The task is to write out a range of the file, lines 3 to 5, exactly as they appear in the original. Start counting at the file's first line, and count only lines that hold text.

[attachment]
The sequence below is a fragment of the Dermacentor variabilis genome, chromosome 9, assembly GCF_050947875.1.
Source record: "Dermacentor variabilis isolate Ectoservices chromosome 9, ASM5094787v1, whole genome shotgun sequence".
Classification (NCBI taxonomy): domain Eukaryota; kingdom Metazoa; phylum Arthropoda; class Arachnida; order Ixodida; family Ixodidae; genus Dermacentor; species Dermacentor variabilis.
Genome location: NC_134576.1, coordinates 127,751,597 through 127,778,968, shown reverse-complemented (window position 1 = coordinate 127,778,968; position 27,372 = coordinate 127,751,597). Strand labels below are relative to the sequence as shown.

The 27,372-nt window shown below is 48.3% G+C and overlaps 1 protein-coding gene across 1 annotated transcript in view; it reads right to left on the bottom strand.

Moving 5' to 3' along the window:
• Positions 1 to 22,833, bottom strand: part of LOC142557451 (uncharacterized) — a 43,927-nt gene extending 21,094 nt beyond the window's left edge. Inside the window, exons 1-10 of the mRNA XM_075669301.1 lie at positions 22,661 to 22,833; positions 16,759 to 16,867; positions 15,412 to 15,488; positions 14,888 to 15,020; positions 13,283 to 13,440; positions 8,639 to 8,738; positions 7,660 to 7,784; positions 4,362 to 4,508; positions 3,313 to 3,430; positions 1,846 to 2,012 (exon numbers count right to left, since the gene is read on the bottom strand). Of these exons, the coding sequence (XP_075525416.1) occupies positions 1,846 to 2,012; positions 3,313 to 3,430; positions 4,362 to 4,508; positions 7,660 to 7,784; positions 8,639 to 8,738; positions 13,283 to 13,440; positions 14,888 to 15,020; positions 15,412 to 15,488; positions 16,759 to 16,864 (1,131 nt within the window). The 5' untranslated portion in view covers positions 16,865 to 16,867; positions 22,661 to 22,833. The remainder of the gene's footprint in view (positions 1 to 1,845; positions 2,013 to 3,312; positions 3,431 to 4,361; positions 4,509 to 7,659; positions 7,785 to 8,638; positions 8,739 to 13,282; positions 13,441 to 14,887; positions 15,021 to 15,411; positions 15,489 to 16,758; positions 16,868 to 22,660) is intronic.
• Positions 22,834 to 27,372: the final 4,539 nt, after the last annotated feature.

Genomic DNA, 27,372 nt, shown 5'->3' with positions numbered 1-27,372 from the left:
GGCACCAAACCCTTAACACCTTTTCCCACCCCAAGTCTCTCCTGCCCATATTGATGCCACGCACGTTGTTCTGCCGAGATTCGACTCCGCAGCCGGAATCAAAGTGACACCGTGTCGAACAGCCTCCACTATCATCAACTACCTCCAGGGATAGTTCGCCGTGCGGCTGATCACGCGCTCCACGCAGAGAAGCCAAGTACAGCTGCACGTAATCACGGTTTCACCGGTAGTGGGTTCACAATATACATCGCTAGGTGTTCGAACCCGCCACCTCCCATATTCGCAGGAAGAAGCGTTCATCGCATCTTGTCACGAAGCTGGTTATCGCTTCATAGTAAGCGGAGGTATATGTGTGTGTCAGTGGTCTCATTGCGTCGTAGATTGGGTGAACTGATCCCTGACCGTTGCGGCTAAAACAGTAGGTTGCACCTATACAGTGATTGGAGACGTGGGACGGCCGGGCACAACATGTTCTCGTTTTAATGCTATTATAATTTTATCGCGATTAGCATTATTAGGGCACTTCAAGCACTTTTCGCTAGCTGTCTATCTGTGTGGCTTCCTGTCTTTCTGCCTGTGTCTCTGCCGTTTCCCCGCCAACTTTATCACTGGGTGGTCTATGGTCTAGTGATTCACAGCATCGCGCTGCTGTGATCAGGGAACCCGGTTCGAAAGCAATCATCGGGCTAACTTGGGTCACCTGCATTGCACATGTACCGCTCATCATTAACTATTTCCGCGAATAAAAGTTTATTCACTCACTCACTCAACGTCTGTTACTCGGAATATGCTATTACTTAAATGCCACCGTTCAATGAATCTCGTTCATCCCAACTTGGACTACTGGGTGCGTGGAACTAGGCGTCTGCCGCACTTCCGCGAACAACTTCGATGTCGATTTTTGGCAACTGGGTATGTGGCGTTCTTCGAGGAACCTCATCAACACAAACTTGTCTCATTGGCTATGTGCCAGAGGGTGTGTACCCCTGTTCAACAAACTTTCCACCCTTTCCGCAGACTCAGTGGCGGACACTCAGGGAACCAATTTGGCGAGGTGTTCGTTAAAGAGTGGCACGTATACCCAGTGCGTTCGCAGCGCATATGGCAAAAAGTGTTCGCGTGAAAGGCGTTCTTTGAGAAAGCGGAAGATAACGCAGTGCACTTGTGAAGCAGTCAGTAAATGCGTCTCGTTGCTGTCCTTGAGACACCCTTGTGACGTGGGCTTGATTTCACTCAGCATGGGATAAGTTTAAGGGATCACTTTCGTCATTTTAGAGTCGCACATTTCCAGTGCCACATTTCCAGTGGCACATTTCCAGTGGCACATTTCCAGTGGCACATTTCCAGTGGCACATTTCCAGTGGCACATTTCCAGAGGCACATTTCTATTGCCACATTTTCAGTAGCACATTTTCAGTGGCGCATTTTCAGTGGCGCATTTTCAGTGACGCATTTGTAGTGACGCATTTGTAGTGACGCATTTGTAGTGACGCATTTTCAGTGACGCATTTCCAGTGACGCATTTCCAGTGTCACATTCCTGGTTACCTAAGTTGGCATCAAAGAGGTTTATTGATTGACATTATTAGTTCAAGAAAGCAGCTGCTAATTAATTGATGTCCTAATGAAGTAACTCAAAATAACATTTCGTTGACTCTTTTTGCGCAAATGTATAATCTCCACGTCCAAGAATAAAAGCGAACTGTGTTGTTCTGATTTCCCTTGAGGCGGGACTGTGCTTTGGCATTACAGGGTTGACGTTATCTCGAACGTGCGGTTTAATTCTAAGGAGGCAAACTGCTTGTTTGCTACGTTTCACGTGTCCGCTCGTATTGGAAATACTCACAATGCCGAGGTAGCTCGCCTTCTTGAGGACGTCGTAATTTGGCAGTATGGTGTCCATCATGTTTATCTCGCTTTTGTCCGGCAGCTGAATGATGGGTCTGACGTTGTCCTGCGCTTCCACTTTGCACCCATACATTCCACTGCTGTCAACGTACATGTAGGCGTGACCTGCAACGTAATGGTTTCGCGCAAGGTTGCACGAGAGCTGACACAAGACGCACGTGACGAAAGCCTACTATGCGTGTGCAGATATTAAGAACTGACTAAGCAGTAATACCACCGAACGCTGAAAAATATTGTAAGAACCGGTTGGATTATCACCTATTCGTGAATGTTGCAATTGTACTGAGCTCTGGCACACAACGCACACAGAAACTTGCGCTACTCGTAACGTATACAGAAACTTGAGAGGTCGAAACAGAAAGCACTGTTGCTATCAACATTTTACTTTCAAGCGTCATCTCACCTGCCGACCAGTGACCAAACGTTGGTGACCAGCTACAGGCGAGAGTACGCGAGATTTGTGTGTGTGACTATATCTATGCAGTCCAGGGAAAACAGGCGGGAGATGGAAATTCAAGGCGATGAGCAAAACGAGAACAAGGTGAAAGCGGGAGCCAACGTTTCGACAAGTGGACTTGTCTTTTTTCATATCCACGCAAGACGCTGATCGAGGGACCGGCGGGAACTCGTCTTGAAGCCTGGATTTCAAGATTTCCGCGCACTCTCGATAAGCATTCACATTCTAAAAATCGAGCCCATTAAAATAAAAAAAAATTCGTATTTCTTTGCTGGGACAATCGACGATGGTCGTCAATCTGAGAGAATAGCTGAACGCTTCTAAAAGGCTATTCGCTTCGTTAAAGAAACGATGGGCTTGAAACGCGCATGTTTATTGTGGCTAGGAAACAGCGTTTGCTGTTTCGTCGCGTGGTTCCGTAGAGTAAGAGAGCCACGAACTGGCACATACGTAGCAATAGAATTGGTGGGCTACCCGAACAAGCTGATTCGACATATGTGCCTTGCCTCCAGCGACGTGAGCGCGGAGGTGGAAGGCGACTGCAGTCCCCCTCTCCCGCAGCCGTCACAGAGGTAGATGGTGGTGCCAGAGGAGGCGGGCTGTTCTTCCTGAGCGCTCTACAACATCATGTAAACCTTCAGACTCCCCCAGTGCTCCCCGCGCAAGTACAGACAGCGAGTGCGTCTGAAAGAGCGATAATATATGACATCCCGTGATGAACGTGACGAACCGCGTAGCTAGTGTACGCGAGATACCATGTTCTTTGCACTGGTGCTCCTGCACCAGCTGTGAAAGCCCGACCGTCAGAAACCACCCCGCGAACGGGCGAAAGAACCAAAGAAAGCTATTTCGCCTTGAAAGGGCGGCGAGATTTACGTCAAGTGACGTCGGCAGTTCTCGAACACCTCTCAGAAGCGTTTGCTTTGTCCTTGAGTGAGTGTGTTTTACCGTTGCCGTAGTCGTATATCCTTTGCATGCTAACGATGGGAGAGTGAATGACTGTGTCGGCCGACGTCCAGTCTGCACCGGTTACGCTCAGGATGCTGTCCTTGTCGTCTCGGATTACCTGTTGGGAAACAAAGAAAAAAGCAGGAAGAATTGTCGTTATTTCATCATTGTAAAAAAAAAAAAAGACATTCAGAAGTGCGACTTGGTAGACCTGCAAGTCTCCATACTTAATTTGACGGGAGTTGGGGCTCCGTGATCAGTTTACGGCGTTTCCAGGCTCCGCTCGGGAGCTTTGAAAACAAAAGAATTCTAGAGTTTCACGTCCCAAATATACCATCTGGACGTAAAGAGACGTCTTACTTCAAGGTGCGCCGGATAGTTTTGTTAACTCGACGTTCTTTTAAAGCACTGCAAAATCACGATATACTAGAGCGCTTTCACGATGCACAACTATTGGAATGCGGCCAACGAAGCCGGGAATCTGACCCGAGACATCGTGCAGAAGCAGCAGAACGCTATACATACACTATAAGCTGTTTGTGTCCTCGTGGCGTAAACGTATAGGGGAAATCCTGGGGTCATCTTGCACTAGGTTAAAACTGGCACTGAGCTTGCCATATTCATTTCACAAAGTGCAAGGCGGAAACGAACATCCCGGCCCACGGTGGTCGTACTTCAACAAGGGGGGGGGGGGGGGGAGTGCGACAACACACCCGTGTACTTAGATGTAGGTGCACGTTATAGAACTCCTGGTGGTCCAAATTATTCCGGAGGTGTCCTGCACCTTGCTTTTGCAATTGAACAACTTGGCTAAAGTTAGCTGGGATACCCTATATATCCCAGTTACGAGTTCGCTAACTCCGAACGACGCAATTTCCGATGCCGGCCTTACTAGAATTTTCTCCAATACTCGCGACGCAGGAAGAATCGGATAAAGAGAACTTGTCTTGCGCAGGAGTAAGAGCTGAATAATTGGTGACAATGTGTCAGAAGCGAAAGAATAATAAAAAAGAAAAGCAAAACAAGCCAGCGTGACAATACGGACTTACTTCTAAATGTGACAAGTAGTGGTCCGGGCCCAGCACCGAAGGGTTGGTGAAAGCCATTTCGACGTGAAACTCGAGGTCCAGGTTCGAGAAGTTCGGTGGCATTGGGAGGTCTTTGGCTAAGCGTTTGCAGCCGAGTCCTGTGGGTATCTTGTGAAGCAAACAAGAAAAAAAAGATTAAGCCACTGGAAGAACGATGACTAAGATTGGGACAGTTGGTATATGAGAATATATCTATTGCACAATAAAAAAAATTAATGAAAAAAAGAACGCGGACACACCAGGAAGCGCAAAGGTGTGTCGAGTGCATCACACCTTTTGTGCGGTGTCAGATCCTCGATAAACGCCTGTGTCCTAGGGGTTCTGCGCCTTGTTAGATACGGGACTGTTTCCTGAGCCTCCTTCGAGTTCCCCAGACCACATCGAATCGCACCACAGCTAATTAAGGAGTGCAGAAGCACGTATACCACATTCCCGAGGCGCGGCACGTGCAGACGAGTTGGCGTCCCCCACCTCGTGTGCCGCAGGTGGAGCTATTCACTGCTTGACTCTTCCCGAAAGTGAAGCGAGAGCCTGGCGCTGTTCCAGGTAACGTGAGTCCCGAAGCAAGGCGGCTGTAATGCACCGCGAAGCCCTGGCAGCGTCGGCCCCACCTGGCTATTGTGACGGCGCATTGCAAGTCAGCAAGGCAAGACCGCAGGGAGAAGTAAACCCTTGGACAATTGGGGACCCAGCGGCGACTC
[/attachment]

Classification (NCBI taxonomy): domain Eukaryota; kingdom Metazoa; phylum Arthropoda; class Arachnida; order Ixodida; family Ixodidae; genus Dermacentor; species Dermacentor variabilis.
Genome location: NC_134576.1, coordinates 127,751,597 through 127,778,968, shown reverse-complemented (window position 1 = coordinate 127,778,968; position 27,372 = coordinate 127,751,597). Strand labels below are relative to the sequence as shown.

The 27,372-nt window shown below is 48.3% G+C and overlaps 1 protein-coding gene across 1 annotated transcript in view; it reads right to left on the bottom strand.